January 26, 2004
There is a popular conception that at Harvard College students are taught by graduate students and never interact with faculty. Perhaps you were offered this view when you were choosing colleges (or perhaps, given that you decided to attend, you weren't). Students often express their interest in more, and more interesting, interaction with faculty members. When I served on the Committee on Undergraduate Education a few years ago, the student members of the committee even went so far as to draft an excellent letter that was sent to all faculty, under the auspices of the CUE, providing ideas about how we might interact more with students.
When this topic comes up, many of the faculty here, including myself, are reminded of the following old joke:
A deeply religious man, whom I will call Dave, finds himself in dire financial trouble. He prays earnestly to his God to help him out of his predicament. "God, I'm about to lose my car. Please help me. Let me win the lottery." Lottery night comes, but sadly, Dave is not the winner.
Things go from bad to worse. Without a car to get to work, Dave loses his job. Without a job, his mortgage is foreclosed on, and he loses his home. Without a home, his wife leaves him, taking the kids. After each horrible step in the mounting crisis, he pleads with God to let him win the lottery, but he never does.
Finally, broke, hungry, living on the street, he tries again. "God, please, my life is a wreck. I have no car, no home, no family. Please let me win the lottery just this once so that I can turn my life around. I beseech you."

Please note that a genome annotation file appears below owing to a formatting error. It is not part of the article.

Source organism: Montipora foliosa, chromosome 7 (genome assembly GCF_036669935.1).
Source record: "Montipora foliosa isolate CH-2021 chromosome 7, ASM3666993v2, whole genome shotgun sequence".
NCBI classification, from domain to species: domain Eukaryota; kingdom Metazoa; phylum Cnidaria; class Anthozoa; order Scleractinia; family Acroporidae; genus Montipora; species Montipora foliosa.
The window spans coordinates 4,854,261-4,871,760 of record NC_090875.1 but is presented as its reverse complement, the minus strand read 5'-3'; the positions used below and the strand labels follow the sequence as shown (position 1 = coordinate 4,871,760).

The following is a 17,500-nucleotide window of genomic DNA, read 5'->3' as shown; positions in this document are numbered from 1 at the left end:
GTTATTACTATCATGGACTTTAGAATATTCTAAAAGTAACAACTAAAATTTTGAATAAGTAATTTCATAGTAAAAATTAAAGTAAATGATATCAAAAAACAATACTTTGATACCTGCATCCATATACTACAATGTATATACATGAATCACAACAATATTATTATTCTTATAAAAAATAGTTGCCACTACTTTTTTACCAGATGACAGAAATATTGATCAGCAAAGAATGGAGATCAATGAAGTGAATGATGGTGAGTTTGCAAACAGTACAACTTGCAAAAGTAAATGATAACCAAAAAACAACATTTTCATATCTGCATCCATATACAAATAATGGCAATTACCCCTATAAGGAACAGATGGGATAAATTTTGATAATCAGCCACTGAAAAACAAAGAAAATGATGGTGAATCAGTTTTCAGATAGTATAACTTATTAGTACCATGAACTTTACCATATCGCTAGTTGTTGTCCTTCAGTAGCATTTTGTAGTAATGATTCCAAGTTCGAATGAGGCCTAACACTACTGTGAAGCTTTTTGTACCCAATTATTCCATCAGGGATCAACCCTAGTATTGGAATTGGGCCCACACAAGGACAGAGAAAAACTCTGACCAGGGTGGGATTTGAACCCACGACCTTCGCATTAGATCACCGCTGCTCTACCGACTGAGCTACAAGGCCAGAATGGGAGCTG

Suddenly, a flash of light rends the sky, and the voice of God echoes down from the heavens. "Dave, meet me halfway. Buy a ticket."
Many faculty, like God, wish that the students would meet us halfway. If you want interaction with faculty, take the opportunities when they are offered. Most faculty offer regular office hours. Visit them. You could, for instance, come to your adviser's office hours other than on study card day. You could visit a professor of one of your courses even when you don't need an extension. You can visit office hours even though you have no pressing bureaucratic issues, but just want to discuss something you think the faculty member might be interested in. I don't necessarily mean current results in his or her field. What about politics, music, why advising at Harvard is so bad and what can be done about it? (I hold two hours of office hours a week. I used to teach a course of some 300 students. In a typical week, the number of students in that class of 300 availing themselves of my office hours would be zero.) You could invite a faculty member to lunch at your house if you'd prefer to meet on neutral territory. (It won't even cost you or your adviser anything.) When a Harvard faculty member makes an attempt at interaction, like coming to your house for lunch and sitting with you, you can act like you appreciate the gesture. (I eat occasionally at Lowell House and at Annenberg, where I plop myself down at random tables. About half the time, I get into very stimulating discussions with whomever I join. The other half of the time, I get a mystified look and the cold shoulder. Others with thinner skins might give up on the efforts after such treatment.)
Most Harvard faculty members actually like talking with students -- that's why we became professors -- and will happily do so when the opportunity comes up. But it helps to provide the opportunity.